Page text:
It’s the most basic of sacraments received by an individual in the Church. It’s the doorway that opens membership into the Body of Christ and frees the individual from original sin. It’s the beginning of a person’s life as a Christian. It’s the sacrament that makes an individual a Christian, yet now those baptized by one priest across two countries throughout two decades have been declared invalid. Now, the priest and diocese are working to identify those affected and ensure they receive valid sacraments.
On January 14, 2022, Bishop Thomas Olmsted of the Diocese of Phoenix issued a statement declaring any baptism performed by Reverend Andres Arango as invalid. As a result, the diocese and Arango are working to identify those who had an invalid baptism and ensure they can receive a valid baptism and other needed sacraments.
The sacrament of baptism is conferred on the individual using the words “I baptize you in the name of the Father, and of the Son, and of the Holy Spirit.” Those words symbolize the baptism by Jesus upon the individual and is not a congregational sacrament. However, Arango replaced the “I” in the baptism with “We” and declared “we baptize you in the name of the Father, and of the Son, and of the Holy Spirit”. It may sound as if it is being “picky” and does not matter when, in fact, it matters a great deal because the “we” inclusion instead of Christ is used to represent a community form of baptism. The community does not baptize an individual. Jesus Christ the individual. It is Christ who gives us the sacraments and it is Christ who is present in the sacraments. As a result, it is Christ who baptizes, not a group of people or a community.
Although it may sound legalistic, it’s much more severe than just breaking the rules. If the baptism is invalid, then the graces that flow from baptism are not present. In other words, an invalid baptism does not do what the sacrament is supposed to do. It did not wash away original sin nor make the individual a Christian.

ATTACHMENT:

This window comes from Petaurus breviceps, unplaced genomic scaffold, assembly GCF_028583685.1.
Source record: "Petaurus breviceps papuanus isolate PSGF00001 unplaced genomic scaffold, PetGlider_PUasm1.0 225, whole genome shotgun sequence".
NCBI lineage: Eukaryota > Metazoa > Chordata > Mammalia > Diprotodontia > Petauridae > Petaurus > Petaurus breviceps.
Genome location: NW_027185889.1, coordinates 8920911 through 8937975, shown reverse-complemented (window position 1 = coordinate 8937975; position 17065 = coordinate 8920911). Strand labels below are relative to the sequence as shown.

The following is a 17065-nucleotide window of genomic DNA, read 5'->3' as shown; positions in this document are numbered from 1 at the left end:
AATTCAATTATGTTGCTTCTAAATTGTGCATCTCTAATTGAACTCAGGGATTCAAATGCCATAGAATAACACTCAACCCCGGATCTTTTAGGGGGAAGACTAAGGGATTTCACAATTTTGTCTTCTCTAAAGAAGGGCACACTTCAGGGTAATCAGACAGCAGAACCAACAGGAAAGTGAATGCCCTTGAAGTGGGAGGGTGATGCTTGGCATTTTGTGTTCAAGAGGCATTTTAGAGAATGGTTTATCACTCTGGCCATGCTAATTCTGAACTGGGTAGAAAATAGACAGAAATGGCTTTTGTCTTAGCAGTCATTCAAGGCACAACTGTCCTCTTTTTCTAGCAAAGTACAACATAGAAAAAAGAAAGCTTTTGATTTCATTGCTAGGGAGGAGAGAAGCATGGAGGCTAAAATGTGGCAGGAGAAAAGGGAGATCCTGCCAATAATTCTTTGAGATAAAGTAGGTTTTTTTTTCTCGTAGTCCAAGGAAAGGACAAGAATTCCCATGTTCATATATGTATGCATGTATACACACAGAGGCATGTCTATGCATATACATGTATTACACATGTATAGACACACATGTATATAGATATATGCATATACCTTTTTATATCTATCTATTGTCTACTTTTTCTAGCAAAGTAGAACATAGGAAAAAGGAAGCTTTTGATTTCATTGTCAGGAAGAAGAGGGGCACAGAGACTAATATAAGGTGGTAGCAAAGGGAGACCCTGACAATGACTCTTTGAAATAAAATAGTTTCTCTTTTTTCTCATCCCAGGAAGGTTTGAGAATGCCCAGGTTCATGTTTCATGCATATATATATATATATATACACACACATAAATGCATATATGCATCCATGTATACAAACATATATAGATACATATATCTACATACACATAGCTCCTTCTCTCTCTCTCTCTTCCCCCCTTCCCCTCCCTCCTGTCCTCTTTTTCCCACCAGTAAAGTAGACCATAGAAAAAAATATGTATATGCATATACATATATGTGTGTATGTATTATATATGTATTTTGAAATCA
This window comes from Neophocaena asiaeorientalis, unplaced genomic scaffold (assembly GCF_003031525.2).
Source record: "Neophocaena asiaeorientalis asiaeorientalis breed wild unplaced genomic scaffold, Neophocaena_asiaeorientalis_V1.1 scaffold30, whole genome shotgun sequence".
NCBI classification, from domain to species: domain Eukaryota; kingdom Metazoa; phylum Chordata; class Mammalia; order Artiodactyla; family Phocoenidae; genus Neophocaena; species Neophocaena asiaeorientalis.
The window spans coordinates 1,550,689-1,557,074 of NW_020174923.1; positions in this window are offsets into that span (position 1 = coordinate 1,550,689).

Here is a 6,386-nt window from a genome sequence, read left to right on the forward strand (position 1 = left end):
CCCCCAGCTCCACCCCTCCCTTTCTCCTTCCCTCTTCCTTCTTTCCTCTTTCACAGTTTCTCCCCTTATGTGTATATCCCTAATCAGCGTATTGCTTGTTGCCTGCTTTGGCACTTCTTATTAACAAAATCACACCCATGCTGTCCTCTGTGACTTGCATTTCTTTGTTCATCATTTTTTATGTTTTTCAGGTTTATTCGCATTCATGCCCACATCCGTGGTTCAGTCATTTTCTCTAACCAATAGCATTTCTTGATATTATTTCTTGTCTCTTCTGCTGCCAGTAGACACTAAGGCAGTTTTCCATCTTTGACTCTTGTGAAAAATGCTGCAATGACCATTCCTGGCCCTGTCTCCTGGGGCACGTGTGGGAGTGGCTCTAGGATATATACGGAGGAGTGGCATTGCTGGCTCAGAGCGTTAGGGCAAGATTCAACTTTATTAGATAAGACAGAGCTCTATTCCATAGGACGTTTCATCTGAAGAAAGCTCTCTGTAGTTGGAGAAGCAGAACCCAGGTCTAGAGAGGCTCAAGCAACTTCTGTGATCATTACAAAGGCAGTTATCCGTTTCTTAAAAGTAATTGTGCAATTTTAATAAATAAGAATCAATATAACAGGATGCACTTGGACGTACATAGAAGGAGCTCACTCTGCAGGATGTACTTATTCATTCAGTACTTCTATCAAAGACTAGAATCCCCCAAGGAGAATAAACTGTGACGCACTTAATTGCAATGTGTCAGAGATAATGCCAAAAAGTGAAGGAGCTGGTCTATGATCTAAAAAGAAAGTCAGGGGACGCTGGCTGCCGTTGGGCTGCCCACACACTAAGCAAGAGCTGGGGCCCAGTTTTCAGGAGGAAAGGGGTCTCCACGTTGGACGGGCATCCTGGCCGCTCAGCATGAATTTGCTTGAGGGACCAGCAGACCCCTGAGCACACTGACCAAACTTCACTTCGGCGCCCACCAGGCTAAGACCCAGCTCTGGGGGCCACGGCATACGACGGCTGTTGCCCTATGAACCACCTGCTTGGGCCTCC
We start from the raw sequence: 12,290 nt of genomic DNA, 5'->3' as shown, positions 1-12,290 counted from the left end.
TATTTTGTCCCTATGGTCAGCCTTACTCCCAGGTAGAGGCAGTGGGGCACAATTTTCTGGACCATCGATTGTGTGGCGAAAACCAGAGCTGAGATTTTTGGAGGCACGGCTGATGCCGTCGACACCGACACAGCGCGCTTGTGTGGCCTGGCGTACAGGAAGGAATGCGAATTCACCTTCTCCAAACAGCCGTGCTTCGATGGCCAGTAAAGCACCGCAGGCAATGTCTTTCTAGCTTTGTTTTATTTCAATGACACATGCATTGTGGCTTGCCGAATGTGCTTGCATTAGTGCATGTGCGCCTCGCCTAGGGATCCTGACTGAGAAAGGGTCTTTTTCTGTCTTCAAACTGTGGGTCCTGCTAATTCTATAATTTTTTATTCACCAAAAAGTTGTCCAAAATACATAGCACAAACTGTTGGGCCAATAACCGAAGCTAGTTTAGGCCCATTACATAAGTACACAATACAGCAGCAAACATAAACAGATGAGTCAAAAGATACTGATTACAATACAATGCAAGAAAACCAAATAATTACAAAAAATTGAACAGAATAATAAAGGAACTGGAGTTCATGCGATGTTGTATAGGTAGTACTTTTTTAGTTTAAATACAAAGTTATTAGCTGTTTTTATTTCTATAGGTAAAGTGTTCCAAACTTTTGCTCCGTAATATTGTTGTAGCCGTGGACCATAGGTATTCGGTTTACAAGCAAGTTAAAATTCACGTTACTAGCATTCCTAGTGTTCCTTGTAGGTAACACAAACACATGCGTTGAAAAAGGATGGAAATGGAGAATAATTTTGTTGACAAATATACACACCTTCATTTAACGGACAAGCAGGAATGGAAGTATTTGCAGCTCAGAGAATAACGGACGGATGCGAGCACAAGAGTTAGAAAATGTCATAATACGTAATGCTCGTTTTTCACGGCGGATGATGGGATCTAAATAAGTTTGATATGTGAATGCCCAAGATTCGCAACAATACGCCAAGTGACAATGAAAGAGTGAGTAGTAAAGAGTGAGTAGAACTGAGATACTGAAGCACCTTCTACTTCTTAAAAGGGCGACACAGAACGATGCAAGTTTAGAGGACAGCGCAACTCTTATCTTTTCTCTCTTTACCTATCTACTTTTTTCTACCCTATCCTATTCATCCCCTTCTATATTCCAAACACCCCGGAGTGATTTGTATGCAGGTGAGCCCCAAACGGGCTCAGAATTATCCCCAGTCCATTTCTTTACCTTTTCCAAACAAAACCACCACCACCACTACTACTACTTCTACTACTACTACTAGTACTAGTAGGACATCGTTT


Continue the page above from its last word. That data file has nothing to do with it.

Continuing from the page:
A person who has an invalid baptism is essentially never baptized. That means the person never properly received the other sacraments which follow baptism.
“A person who has not received baptism cannot be admitted validly to the other sacraments.” (Code of Canon Law 842.1)
For over two decades, across two countries and continents, countless people were baptized invalidly and therefore never became Christians. One cannot receive the sacrament of Confirmation without a valid baptism. They also cannot receive the Holy Eucharist without being baptized.
The changing of the words in the sacrament of baptism started late in the 20th century when, as is a major problem today with other areas of the Church, the clergy began changing the verbiage for political and cultural purposes. For example, some were baptizing individuals using the phrase in the name of the “Creator, Liberator, Sustainer” or “Creator, Redeemer, Sanctifier” as a way to change the masculine terms of the rite to gender-neutral terms. All those baptized under this formula had invalid baptisms as well. Additionally, clergy began using the term “we” instead of “I” in a way to make it a more inclusive, community sacrament. As a result, all those baptisms are invalid.